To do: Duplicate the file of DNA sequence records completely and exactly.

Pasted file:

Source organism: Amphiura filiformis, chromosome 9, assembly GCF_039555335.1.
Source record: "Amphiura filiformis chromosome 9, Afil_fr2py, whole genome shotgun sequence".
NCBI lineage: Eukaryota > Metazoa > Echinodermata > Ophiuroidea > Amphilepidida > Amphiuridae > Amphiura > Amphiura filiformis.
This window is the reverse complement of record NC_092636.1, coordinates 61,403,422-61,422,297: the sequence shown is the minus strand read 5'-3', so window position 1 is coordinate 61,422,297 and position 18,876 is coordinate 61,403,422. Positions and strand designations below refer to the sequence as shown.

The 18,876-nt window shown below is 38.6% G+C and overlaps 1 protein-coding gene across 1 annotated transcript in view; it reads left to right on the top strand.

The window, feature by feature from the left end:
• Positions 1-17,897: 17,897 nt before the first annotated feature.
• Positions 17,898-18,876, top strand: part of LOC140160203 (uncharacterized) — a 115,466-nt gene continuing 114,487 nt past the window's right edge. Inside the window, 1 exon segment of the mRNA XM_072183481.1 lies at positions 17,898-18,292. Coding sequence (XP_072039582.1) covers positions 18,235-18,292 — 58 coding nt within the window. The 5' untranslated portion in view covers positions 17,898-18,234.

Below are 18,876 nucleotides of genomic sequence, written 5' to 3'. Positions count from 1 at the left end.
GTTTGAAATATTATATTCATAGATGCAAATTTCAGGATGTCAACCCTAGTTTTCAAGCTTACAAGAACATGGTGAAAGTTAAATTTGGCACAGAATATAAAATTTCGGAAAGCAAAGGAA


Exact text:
Source organism: Amphiura filiformis, chromosome 9, assembly GCF_039555335.1.
Source record: "Amphiura filiformis chromosome 9, Afil_fr2py, whole genome shotgun sequence".
NCBI lineage: Eukaryota > Metazoa > Echinodermata > Ophiuroidea > Amphilepidida > Amphiuridae > Amphiura > Amphiura filiformis.
This window is the reverse complement of record NC_092636.1, coordinates 61,403,422-61,422,297: the sequence shown is the minus strand read 5'-3', so window position 1 is coordinate 61,422,297 and position 18,876 is coordinate 61,403,422. Positions and strand designations below refer to the sequence as shown.

The 18,876-nt window shown below is 38.6% G+C and overlaps 1 protein-coding gene across 1 annotated transcript in view; it reads left to right on the top strand.

The window, feature by feature from the left end:
• Positions 1-17,897: 17,897 nt before the first annotated feature.
• Positions 17,898-18,876, top strand: part of LOC140160203 (uncharacterized) — a 115,466-nt gene continuing 114,487 nt past the window's right edge. Inside the window, 1 exon segment of the mRNA XM_072183481.1 lies at positions 17,898-18,292. Coding sequence (XP_072039582.1) covers positions 18,235-18,292 — 58 coding nt within the window. The 5' untranslated portion in view covers positions 17,898-18,234.

Below are 18,876 nucleotides of genomic sequence, written 5' to 3'. Positions count from 1 at the left end.
GTTTGAAATATTATATTCATAGATGCAAATTTCAGGATGTCAACCCTAGTTTTCAAGCTTACAAGAACATGGTGAAAGTTAAATTTGGCACAGAATATAAAATTTCGGAAAGCAAAGGAA